Augustana Observer

Augustana Observer

Augustana Observer

Eid: A celebration of unity and breaking the fast

The warmth of the sun peeked through the clouds of a vibrant blue sky on Apr. 10. Muslim students and students from a variety of different backgrounds could be spotted all throughout the bright green gardens of Augustana, as they took pictures with their cultural clothing which gleamed brightly beneath the rays of the sun.

Students were cheerful as they eagerly awaited for the Eid celebration to arrive. Eid takes place once a year after Muslims end their month-long fasting, which lasts from sunrise to sunset. 

Aya Cherkaoui, a First-Year student who is a practicing Muslim, said that this is a very special holiday for her because back at home, she would usually have the opportunity to see all of her extended family for three days and also because she would buy and wear new clothes. 

“The food and the music made me feel like I was home,” Cherkaoui said. “I’m very appreciative of the efforts that Augustana puts towards supporting the Muslim community.”

As soon as people entered the lobby of Lindberg where the feast took place, the rich smells of the food caused stomachs to rumble and prompted guests to have table conversations about the feast. 

Sophomore Graham Hunt said that he really enjoys these kinds of opportunities because they allow him to be a part of his friends’ cultural and religious celebrations, which are important to them and also adds to his own intercultural knowledge.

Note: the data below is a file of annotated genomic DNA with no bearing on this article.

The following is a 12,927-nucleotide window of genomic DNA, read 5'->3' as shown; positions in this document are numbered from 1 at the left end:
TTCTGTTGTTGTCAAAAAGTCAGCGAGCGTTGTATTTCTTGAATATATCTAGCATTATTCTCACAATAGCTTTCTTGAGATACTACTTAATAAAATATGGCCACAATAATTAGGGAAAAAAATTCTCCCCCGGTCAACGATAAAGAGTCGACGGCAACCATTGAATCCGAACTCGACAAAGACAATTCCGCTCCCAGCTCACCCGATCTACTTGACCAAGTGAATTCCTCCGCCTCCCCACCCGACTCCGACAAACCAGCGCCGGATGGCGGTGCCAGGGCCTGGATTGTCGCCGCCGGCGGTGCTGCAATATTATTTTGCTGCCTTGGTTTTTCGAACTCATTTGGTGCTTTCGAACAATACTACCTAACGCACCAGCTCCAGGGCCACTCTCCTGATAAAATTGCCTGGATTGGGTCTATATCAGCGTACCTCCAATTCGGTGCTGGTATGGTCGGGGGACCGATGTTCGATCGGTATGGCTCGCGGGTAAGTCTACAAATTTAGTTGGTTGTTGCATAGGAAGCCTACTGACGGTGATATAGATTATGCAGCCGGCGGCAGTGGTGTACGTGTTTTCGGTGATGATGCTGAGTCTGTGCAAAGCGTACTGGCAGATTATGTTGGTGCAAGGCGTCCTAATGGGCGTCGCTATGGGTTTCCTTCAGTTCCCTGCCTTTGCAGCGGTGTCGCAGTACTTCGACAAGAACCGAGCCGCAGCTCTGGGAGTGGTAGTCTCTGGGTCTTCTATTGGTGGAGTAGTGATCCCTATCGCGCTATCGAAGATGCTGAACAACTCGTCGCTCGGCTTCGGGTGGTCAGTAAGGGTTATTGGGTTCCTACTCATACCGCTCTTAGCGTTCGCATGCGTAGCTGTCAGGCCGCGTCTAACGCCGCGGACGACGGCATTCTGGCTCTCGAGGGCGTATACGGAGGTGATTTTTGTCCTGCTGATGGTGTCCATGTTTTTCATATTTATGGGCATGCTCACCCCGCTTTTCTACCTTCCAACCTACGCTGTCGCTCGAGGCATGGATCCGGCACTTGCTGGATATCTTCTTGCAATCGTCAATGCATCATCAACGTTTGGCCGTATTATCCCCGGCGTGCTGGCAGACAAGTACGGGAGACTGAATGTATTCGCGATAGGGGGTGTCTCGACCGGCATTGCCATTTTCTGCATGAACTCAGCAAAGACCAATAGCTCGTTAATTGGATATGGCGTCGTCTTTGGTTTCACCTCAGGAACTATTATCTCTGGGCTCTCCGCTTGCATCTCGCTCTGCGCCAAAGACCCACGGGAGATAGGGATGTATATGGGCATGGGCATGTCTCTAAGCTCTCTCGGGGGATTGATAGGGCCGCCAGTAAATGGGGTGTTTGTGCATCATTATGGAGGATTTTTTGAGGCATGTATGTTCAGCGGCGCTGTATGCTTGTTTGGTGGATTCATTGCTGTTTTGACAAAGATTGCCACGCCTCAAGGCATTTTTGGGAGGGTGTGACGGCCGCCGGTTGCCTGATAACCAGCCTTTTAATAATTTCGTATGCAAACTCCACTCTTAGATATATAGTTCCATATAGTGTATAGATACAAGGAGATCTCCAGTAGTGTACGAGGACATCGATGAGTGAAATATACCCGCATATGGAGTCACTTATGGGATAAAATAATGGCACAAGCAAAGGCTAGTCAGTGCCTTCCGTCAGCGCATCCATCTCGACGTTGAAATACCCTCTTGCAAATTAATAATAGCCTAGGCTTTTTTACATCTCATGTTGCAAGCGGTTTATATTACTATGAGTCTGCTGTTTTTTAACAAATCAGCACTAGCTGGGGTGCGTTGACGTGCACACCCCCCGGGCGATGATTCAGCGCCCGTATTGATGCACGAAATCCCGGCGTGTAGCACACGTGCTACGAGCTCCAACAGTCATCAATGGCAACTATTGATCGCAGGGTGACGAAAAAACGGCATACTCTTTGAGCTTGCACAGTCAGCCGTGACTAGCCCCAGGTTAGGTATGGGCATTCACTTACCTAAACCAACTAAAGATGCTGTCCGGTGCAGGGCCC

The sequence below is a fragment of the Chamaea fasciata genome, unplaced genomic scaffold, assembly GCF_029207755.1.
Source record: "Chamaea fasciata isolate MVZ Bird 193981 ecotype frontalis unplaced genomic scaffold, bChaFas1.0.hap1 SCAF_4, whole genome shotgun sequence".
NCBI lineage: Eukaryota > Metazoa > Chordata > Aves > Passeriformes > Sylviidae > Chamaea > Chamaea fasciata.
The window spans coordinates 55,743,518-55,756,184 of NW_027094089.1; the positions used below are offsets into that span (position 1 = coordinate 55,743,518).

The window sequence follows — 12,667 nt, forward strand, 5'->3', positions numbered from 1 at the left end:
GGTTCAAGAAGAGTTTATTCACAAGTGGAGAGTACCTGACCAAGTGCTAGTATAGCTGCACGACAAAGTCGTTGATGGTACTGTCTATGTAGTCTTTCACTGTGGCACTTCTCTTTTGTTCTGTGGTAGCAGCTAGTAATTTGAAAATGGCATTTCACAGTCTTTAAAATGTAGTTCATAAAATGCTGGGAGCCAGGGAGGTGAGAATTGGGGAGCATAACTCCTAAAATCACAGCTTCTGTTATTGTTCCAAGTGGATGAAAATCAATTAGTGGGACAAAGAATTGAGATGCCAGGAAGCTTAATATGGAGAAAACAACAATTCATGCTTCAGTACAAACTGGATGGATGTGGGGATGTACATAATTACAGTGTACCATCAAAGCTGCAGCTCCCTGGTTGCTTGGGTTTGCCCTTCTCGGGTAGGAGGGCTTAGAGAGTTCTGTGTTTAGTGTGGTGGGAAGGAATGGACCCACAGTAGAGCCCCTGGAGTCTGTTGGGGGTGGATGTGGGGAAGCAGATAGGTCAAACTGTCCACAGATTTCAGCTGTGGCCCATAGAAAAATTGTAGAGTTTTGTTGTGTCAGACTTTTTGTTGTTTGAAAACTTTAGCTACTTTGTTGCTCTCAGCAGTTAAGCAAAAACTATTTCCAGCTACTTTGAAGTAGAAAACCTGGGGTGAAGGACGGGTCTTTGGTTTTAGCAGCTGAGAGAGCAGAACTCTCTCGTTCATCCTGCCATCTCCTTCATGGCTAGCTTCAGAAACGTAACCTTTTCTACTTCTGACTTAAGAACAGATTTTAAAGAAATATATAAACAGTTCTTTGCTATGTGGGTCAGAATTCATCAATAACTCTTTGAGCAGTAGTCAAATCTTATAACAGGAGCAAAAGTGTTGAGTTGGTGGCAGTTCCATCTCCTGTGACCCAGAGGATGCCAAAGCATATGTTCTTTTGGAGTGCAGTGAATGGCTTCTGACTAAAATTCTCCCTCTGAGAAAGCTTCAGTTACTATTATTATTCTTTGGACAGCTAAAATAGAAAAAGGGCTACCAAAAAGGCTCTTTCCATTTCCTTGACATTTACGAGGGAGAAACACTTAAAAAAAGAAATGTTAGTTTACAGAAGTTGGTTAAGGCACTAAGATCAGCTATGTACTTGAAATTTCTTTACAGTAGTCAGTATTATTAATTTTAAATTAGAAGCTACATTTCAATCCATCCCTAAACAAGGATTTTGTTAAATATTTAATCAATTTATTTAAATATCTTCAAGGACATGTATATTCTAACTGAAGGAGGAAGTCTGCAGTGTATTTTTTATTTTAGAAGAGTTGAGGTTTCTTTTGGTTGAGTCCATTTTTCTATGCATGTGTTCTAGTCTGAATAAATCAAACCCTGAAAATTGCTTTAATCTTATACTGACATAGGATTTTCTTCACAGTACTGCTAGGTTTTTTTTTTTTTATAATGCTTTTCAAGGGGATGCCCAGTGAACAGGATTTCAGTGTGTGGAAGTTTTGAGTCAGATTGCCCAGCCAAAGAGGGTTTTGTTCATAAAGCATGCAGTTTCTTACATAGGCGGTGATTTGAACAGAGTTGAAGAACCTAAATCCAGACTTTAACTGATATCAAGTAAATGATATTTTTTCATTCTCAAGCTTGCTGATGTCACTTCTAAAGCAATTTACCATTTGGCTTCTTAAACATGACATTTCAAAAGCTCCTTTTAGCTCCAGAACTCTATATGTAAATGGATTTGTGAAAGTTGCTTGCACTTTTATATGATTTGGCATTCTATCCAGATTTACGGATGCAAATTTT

“What I enjoyed the most about Eid was probably the food,” Hunt said. “You do not get to eat a lot of Southeast Asian and Middle Eastern food at Gerber. But I think that overall my favorite thing was just being able to share a meal with my friends.”

The Moroccan Student Union and the Muslim Student Association put a lot of work into capturing the true essence of the Muslim celebration. 

Soulaima Ben Ismail, a First-Year student, said this day was very busy for her because she did not have the day off as she would have back home. However, this time she had to find a way of balancing school while also honoring her religion. 

“My favorite part was seeing that they had the authentic traditional plates with the handmade designs because they reminded me a lot of home,” Ismail said. “Also, it was really cool to see the teapot, which they had also brought from Morocco.”

This Eid at Augustana is memorable, not only because a lot of the desserts were brought from Morocco, but also because for many of the Muslim students, it was their first time celebrating Eid away from home. 

Americus Mahatshahi, a senior and one of the event planners, said that her favorite thing about being able to help with these sorts of festivals is being able to come together with the people who do celebrate them and also watching other students enjoy as they experience different cultures for the first time. 

“I hope that everybody who came enjoyed the event,” Mahatshahi said.

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